“From the 1950s to the present, different defendants, at different times and using different methods, have intentionally marketed to young people under the age of twenty-one in order to recruit ‘replacement smokers’ to ensure the economic future of the tobacco industry.” – U.S. District Court Judge Gladys Kessler Final Opinion, United States v. Phillip Morris (1)
Anyone born before the 80s are likely to remember the catchy tobacco slogans, such as “Winston tastes good like a cigarette should” and “Chesterfield: Blow some my way”, as tobacco companies attempted to lure people to take up smoking.
Although, as the health pitfalls of smoking became increasingly apparent, tobacco advertising gradually faded and was banned from television entirely in the U.S. when Congress passed the Public Health Cigarette Smoking Act in the early 70s.
Throughout the proceeding decades, various other acts were passed intended to deter smokers. These acts included the Federal Cigarette Labeling and Advertising Act in the U.S., which stated that all tobacco packaging and adverts must come displayed with a health warning.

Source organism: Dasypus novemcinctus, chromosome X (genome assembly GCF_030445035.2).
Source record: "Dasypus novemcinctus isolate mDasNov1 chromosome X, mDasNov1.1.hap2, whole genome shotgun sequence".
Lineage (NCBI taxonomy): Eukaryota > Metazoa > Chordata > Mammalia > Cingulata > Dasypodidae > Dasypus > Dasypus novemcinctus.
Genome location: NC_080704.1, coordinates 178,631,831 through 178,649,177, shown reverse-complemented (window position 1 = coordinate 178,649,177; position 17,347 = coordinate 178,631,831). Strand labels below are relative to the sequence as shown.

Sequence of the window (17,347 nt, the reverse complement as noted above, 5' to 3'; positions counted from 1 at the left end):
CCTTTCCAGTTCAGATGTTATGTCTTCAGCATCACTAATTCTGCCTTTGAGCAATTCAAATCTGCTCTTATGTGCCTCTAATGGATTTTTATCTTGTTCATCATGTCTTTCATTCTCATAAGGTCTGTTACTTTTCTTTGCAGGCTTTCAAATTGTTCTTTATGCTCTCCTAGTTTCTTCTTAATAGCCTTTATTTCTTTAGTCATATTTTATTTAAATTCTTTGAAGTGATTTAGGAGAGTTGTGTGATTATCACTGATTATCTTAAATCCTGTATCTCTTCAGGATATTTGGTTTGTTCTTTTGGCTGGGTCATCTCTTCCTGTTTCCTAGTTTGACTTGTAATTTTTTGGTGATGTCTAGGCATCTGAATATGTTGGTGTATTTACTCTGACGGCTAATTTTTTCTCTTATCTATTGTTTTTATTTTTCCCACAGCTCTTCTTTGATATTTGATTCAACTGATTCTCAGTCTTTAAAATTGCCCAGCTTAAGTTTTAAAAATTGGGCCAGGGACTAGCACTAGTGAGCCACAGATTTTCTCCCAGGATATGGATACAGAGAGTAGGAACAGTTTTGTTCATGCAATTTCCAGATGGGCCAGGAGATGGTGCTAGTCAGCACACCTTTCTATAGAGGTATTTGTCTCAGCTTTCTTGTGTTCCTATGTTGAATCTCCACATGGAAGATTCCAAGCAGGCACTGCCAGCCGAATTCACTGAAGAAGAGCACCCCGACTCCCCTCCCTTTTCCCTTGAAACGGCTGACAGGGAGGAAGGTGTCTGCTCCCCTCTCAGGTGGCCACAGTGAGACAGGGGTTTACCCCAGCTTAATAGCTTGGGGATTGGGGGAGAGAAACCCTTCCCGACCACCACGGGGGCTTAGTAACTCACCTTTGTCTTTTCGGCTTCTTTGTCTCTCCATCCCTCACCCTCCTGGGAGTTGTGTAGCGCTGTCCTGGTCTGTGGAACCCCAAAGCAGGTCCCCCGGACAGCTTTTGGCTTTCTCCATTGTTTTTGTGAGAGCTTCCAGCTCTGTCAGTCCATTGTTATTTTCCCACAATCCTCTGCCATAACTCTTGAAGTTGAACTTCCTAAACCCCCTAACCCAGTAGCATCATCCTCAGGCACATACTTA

Consequently, the tobacco industry is one of the most tightly regulated forms of marketing, and nowadays catchy smoking jungles have been replaced by haunting anti-smoking warnings.
However, the same cannot be said about the drug companies of today, which, similarly to the tobacco companies of yesterday, are producing highly addictive drugs and are intentionally pushing those drugs to get more people addicted – ultimately to increase profits.
So what is the evidence to back up such a controversial claim?
On August 17, 2012, the U.S. Attorney’s Office Eastern District of Kentucky issued a press statement about federal indictments charging several pain clinic owners and doctors with making millions by illegally distributing prescription drugs to residents of Kentucky.
The press release, which was published on the FBI website, revealed that five indictments were made, charging 22 defendants – six doctors and five pain clinic owners – with offences including health care fraud, money laundering, and dealing prescription drugs. (2)